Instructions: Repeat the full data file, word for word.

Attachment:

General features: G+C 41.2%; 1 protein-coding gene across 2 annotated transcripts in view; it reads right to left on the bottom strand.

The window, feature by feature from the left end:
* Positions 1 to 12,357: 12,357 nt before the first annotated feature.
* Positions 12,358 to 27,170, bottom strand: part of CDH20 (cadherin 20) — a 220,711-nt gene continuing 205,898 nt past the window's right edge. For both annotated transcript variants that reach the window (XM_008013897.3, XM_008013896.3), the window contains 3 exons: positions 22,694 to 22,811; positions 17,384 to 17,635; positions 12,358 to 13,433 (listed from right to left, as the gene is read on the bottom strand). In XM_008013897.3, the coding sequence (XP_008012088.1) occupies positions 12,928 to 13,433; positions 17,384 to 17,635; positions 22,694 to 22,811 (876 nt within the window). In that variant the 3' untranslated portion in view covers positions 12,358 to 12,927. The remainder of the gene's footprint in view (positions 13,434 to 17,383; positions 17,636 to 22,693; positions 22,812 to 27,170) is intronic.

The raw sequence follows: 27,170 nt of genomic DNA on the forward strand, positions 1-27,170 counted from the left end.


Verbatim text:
General features: G+C 41.2%; 1 protein-coding gene across 2 annotated transcripts in view; it reads right to left on the bottom strand.

The window, feature by feature from the left end:
* Positions 1 to 12,357: 12,357 nt before the first annotated feature.
* Positions 12,358 to 27,170, bottom strand: part of CDH20 (cadherin 20) — a 220,711-nt gene continuing 205,898 nt past the window's right edge. For both annotated transcript variants that reach the window (XM_008013897.3, XM_008013896.3), the window contains 3 exons: positions 22,694 to 22,811; positions 17,384 to 17,635; positions 12,358 to 13,433 (listed from right to left, as the gene is read on the bottom strand). In XM_008013897.3, the coding sequence (XP_008012088.1) occupies positions 12,928 to 13,433; positions 17,384 to 17,635; positions 22,694 to 22,811 (876 nt within the window). In that variant the 3' untranslated portion in view covers positions 12,358 to 12,927. The remainder of the gene's footprint in view (positions 13,434 to 17,383; positions 17,636 to 22,693; positions 22,812 to 27,170) is intronic.

The raw sequence follows: 27,170 nt of genomic DNA on the forward strand, positions 1-27,170 counted from the left end.